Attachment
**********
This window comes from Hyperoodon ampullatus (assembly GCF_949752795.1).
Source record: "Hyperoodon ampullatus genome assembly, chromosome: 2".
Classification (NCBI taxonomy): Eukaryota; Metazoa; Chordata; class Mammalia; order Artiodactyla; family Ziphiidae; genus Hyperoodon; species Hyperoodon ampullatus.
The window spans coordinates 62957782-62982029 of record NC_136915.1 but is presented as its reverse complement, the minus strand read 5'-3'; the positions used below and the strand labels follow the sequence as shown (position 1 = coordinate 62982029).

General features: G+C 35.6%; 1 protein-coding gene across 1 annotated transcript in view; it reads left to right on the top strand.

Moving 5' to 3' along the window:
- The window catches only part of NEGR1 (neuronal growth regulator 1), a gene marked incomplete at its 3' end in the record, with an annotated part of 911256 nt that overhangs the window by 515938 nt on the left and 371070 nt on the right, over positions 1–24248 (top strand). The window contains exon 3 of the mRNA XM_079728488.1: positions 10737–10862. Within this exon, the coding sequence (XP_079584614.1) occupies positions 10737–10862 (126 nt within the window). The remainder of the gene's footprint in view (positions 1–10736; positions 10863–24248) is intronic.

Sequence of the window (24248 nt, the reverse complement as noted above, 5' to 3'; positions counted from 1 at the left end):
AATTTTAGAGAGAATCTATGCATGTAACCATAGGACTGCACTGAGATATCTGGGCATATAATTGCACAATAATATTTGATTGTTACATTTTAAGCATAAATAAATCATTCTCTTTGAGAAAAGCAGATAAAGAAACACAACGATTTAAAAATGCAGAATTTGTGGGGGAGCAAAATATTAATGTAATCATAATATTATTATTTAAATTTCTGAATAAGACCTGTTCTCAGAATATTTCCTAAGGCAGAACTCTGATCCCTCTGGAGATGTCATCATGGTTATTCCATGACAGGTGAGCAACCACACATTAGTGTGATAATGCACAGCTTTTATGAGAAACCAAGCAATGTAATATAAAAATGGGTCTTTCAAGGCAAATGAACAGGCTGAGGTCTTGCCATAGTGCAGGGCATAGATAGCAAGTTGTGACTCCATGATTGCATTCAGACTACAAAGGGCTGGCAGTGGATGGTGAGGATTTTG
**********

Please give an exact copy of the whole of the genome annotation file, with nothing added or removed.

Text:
This window comes from Hyperoodon ampullatus (assembly GCF_949752795.1).
Source record: "Hyperoodon ampullatus genome assembly, chromosome: 2".
Classification (NCBI taxonomy): Eukaryota; Metazoa; Chordata; class Mammalia; order Artiodactyla; family Ziphiidae; genus Hyperoodon; species Hyperoodon ampullatus.
The window spans coordinates 62957782-62982029 of record NC_136915.1 but is presented as its reverse complement, the minus strand read 5'-3'; the positions used below and the strand labels follow the sequence as shown (position 1 = coordinate 62982029).

General features: G+C 35.6%; 1 protein-coding gene across 1 annotated transcript in view; it reads left to right on the top strand.

Moving 5' to 3' along the window:
- The window catches only part of NEGR1 (neuronal growth regulator 1), a gene marked incomplete at its 3' end in the record, with an annotated part of 911256 nt that overhangs the window by 515938 nt on the left and 371070 nt on the right, over positions 1–24248 (top strand). The window contains exon 3 of the mRNA XM_079728488.1: positions 10737–10862. Within this exon, the coding sequence (XP_079584614.1) occupies positions 10737–10862 (126 nt within the window). The remainder of the gene's footprint in view (positions 1–10736; positions 10863–24248) is intronic.

Sequence of the window (24248 nt, the reverse complement as noted above, 5' to 3'; positions counted from 1 at the left end):
AATTTTAGAGAGAATCTATGCATGTAACCATAGGACTGCACTGAGATATCTGGGCATATAATTGCACAATAATATTTGATTGTTACATTTTAAGCATAAATAAATCATTCTCTTTGAGAAAAGCAGATAAAGAAACACAACGATTTAAAAATGCAGAATTTGTGGGGGAGCAAAATATTAATGTAATCATAATATTATTATTTAAATTTCTGAATAAGACCTGTTCTCAGAATATTTCCTAAGGCAGAACTCTGATCCCTCTGGAGATGTCATCATGGTTATTCCATGACAGGTGAGCAACCACACATTAGTGTGATAATGCACAGCTTTTATGAGAAACCAAGCAATGTAATATAAAAATGGGTCTTTCAAGGCAAATGAACAGGCTGAGGTCTTGCCATAGTGCAGGGCATAGATAGCAAGTTGTGACTCCATGATTGCATTCAGACTACAAAGGGCTGGCAGTGGATGGTGAGGATTTTG